Indigenous peoples are those people inhabiting a land prior to colonization by another nation, like the Arawak and Carib Indians of West Indies. Indigenous Peoples are distinct populations in that the land on which they live, and the natural resources on which they depend, are inextricably linked to their identities and cultures. There are about 400 million indigenous people spread across 70 countries worldwide. Practicing unique traditions, indigenous people retain social, cultural, economic and political characteristics that are distinct from those of the dominant societies in which they live.
Indigenous people are the descendants of those who inhabited a country or a geographical region at the time when people of different cultures or ethnic origins arrived and later became dominant. Among the indigenous peoples are the Lakota in the USA, the Mayas in Guatemala, the Aymaras in Bolivia, the Inuit and Aleutians of the circumpolar region, the Saami of northern Europe, the Aborigines and Torres Strait Islanders of Australia and the Maori of New Zealand.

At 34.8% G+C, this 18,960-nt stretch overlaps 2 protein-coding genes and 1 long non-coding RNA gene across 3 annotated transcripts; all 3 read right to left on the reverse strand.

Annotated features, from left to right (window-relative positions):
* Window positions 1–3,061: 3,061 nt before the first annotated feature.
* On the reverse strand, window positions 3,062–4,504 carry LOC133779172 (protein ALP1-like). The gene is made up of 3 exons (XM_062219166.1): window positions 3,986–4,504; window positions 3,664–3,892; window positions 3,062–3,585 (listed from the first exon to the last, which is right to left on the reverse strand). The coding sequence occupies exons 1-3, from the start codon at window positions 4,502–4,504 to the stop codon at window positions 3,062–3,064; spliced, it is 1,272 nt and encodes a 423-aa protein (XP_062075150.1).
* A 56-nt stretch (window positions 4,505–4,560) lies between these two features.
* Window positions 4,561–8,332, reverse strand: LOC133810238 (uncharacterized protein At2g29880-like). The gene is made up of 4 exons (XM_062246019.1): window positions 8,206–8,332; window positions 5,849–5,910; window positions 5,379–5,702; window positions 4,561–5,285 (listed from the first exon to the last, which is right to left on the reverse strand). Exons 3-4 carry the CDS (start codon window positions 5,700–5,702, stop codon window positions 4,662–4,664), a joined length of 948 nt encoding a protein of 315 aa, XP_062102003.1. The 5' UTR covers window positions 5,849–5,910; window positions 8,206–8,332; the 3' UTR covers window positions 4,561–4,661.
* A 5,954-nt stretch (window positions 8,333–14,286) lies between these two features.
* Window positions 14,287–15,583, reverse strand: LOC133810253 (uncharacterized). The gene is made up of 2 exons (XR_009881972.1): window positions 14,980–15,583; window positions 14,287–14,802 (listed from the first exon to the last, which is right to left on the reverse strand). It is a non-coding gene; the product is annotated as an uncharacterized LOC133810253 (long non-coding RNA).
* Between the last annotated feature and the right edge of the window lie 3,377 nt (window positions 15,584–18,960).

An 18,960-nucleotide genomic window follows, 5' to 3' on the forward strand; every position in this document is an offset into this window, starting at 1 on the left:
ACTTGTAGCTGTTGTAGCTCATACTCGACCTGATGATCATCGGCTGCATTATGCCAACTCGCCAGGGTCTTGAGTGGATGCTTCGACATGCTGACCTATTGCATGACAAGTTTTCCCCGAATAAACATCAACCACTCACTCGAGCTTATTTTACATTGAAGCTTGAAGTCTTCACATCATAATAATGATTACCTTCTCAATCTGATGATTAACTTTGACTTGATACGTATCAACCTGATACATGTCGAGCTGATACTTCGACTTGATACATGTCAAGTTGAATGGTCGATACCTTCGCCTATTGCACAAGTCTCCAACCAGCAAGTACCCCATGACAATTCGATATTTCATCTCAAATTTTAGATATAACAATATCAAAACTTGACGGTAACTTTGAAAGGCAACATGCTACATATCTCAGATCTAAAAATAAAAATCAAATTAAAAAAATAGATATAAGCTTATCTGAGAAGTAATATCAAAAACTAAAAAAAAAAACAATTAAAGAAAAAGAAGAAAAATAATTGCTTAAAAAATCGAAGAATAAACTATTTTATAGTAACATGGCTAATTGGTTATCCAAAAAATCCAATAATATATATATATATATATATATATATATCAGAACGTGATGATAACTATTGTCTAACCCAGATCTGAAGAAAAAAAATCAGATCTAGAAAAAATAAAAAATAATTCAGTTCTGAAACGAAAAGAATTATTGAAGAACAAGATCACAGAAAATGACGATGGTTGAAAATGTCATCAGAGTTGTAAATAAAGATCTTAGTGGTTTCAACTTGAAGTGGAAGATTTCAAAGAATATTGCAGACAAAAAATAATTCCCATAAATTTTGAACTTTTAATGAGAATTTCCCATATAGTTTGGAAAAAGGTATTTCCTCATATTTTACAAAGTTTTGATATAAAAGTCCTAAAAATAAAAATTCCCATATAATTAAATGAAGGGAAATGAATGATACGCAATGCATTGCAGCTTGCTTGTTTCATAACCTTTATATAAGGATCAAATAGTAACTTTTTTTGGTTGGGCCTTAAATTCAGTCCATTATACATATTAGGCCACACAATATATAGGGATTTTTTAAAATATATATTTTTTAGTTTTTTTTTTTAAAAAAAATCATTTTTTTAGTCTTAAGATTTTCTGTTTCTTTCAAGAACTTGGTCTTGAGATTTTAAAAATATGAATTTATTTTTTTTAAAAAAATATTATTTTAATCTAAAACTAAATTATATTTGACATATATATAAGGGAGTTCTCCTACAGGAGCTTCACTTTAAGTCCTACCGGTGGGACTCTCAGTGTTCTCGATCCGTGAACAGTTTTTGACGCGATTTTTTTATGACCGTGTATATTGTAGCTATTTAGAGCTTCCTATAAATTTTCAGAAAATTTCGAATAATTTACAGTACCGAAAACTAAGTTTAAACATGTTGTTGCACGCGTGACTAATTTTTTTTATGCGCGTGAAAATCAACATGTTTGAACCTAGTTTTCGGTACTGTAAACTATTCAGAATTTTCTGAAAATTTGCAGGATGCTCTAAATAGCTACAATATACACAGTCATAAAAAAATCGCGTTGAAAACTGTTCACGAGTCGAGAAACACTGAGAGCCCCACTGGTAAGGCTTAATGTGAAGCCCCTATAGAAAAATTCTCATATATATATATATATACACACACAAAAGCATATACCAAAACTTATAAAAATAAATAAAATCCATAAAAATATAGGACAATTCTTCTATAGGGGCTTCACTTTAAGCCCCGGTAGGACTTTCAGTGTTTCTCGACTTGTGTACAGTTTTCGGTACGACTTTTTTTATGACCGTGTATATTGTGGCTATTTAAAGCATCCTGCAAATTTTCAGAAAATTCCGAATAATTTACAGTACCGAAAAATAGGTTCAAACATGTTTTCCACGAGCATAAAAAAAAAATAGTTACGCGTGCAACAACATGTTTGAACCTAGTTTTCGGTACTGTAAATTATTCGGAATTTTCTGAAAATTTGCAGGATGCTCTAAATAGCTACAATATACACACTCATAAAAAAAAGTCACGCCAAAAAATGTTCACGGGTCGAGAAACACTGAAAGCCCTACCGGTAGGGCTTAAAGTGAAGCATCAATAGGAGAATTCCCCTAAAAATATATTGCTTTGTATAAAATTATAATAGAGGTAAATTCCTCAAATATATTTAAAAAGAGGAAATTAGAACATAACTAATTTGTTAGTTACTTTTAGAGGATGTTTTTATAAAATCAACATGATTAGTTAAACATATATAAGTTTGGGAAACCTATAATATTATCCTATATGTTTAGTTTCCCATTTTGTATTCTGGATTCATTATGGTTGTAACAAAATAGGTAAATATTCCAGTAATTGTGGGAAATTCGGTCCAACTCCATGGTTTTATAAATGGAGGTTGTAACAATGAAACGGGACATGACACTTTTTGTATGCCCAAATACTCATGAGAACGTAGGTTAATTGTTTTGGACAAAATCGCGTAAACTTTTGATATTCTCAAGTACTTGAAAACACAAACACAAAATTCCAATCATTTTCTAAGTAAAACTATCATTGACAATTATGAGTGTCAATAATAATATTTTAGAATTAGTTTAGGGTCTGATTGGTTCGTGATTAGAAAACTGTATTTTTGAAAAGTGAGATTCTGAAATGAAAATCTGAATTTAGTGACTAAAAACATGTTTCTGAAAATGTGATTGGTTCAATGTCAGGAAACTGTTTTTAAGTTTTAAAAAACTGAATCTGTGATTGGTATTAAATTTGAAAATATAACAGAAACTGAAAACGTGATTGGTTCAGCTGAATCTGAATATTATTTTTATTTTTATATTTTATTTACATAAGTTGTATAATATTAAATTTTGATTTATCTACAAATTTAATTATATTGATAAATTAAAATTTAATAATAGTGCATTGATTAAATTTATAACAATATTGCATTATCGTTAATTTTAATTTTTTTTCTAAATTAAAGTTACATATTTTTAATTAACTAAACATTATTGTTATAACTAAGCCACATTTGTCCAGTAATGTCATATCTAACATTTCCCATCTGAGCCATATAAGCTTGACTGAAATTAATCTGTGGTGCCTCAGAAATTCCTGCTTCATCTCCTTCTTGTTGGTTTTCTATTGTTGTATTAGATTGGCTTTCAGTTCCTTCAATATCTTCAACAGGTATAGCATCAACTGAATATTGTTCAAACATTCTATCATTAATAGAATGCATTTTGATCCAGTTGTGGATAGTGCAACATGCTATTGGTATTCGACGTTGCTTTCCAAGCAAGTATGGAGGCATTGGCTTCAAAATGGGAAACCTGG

United Nations Declaration on the Rights of Indigenous Peoples Solemnly Proclaims that: Indigenous peoples have the right to the full and effective enjoyment of all human rights and fundamental freedoms. Indigenous individuals and peoples are free and equal to all other individuals and peoples in dignity and rights, and have the right to be free from any kind of adverse discrimination. Indigenous peoples have the right of self-determination. Indigenous peoples have the right to maintain and strengthen their distinct political, economic, social and cultural characteristics, as well as their legal systems. Every indigenous individual has the right to a nationality.